Family Offices have moved farther away from the traditional “60-40 Asset Allocation Model” in recent years. It’s now a trend for investors to diversify the types of equities, the target capitalization size and the geographic focus of equity investments; leaning further towards global and emerging markets.
Hence, many investors have diversified the type and maturity of fixed income securities held in their portfolios.
Studies as far as 2011 have showed that more than 85% of Family Offices investing in hedge funds at that point were highly likely to increase hedge fund allocations and in 2012 McKinsey & Company predicted that allocations to alternatives will increase to 28% of total portfolio assets. The main purpose being to achieve increased diversification and to increase risk-adjusted returns and limit losses in down markets.
So if you want to understand how alternative investments have become a choice option for family offices in this manner, it may be pertinent first to know what types of investments are considered “alternative investments” and why.
Here’s a quick summary to give you an idea of what’s what:
A pooled investment vehicle that generally meets the following criteria:
- Privately offered and not accessible to the general public
- Specifically targeted at high net worth individuals or institutions
- Not registered as an investment company under relevant Laws
- Its assets are managed by a professional investment management firm that participates in sharing the returns of the investment vehicle depending on investment performance
- Provides periodic but limited investor redemption rights.
FUND OF HEDGE FUNDS
This is investment vehicle whose portfolio consists of shares in a number of hedge funds. Its strategy can be applied to any type of investment fund, from a mutual fund to a private equity fund. The fund of funds manages a portfolio of other investment funds instead of investing directly in securities, such as stocks, bonds or commodities.
Ownership interest in a -portion of a- company that is not publicly owned or traded on a stock exchange. But from a strictly investment perspective, a private equity generally refers to equity-related finance that is designed to bring about some sort of change in a private business, such as:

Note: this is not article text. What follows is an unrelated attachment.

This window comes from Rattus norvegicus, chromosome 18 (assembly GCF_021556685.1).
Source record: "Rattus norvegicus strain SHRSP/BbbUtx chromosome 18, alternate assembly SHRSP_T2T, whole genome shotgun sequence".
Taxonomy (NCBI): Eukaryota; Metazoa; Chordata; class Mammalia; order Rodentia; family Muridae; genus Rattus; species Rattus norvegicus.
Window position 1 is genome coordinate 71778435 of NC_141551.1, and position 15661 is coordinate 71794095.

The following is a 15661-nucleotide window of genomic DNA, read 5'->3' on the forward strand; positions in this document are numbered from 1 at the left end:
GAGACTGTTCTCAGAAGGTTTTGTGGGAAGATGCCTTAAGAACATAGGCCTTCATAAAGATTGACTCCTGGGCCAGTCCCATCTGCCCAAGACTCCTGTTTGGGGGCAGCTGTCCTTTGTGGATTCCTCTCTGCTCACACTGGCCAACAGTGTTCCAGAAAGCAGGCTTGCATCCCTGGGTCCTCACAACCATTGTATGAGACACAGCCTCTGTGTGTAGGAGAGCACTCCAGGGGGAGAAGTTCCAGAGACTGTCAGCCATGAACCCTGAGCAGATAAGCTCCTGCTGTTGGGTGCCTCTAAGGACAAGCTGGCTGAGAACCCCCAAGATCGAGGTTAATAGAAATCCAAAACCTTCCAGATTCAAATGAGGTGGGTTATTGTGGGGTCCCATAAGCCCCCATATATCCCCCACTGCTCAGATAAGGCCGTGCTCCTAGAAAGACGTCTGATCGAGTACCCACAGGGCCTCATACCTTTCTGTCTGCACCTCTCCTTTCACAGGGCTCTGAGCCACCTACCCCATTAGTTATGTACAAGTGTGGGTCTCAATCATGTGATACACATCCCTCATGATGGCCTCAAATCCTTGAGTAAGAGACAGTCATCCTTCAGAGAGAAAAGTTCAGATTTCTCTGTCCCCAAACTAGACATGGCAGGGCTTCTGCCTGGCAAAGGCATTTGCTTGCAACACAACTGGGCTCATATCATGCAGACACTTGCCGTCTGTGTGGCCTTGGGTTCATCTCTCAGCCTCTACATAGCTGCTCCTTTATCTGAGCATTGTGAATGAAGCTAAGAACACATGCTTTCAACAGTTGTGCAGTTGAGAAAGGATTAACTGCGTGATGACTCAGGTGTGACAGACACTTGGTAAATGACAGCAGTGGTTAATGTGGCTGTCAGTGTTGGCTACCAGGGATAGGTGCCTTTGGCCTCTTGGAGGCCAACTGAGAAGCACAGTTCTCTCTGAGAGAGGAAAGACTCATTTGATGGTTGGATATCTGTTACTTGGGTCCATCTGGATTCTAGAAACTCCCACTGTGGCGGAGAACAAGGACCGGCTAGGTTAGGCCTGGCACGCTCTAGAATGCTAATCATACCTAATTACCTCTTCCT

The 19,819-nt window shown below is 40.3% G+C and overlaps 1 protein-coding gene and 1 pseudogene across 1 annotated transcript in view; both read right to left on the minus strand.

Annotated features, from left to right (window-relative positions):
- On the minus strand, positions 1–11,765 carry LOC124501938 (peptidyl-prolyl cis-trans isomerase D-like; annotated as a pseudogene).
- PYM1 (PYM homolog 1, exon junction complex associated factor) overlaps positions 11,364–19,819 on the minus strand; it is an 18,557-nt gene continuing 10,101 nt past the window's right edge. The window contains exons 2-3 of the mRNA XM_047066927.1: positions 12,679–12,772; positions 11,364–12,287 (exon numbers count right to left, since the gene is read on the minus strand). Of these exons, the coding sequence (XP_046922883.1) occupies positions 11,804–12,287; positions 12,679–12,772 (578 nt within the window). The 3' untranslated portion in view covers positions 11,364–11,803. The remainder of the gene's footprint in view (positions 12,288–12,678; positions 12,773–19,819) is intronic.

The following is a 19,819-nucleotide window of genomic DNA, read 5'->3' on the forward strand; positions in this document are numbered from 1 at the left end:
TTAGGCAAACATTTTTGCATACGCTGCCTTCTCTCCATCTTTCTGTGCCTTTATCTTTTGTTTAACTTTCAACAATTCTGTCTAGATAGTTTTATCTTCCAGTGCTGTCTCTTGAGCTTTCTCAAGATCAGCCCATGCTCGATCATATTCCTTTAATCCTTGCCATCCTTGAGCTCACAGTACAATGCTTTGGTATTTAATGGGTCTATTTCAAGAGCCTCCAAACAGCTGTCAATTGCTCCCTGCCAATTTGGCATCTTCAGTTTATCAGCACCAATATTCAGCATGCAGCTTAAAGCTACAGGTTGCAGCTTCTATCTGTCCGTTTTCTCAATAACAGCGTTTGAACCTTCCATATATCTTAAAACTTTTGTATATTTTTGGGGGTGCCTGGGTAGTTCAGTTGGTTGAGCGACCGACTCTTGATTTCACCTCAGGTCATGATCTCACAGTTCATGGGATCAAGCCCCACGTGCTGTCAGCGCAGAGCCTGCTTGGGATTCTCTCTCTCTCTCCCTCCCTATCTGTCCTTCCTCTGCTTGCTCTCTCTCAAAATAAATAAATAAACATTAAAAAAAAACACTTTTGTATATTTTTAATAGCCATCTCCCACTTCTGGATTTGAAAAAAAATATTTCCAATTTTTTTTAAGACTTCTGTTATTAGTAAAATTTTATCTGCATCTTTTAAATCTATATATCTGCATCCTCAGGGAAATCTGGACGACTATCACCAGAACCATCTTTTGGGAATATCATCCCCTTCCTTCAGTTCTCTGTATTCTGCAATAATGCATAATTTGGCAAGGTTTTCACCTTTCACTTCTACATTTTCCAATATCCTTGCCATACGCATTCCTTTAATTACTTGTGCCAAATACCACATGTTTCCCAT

- Helping to grow a new business
- Bringing about operational change
- Taking a public company private
- Financing an acquisition
Products such as futures contracts, physical commodities, ETFs etc traded on an authorized commodity exchange. The types of commodities may include agricultural products, metals, petroleum, various types of currencies.
Now all of the above mentioned types of investments typically are considered “alternatives” being that they are alternative asset classes to the traditional equity and fixed income asset classes.
It is therefore in their best interest for Family Offices to focus on specific “alternative investment” opportunities which not only fit the title but actually have low correlation to the characteristics and performance drivers of traditional markets so that the chosen alternative investments actually provide portfolio diversification and they in turn reach their investment goals of higher expected returns with lower risk as a result of having a truly well-diversified portfolio.
ACKNOWLEDGING KEY CHARACTERISTICS
It is also important for you to understand the distinctive features of each type of alternative investment when deciding an execution strategy in order to achieve the desired impact on overall portfolios.
The chart below shows a summary of the various choices of strategy offered by alternative investments that can be tailored to your family office’s liability stream, cash flow and risk tolerance.
|Hedge Funds||Equity long/short
|Geographically focused Strategies
Left-tail risk/Downside Protection
|Retail (Shopping Malls)
Real Estate Investment Trusts
(Futures & options, Foreign Currency etc)
|Private Equity||Growth Capital
DUE DILLIGENCE: INVESTMENT DUE DILIGENCE
When it comes to “Alternative Investments”, areas of interest to be pursued by Family Offices primarily focus on the allocations among the different alternate investments. Other critical areas to be considered include: asset/liability matching, cash flow needs, risk tolerance, investment time frame etc.
Other areas for investment due diligence for alternatives can involve a firm’s trading capabilities and supporting technologies. Trading capability assessments are central to investment due diligence for most hedge fund strategies and commodities strategies but generally less relevant for most real estate and private equity investment strategies.
- Illiquidity and often lack of transparency like in the case of commodities. This implies that they cannot be easily sold or otherwise converted to cash and cash equivalents.
- Higher management fees.
- They are not clearly priced or have lack of open pricing; alternative investments, unlike traditional investments, are not governed by strict disclosure, regulations and protections against fraud. Alternative investments put the onus on you the investor.
- They have a low correlation to standard traditional asset classes, that is, they do not necessarily move in the same direction as other assets when market conditions change.
- You would have a proven higher returns potential for at least 5 consecutive years since 2013 with no indication of slowing down.
- You have a reduced exposure to volatility over the last three years in most categories.
- There is a growing a sense of direct ownership for your investors on investments and portfolios.
- Portfolio diversification makes a wider profit margin for your asset managers.
- The highest yields in passive income for the last 3 consecutive year.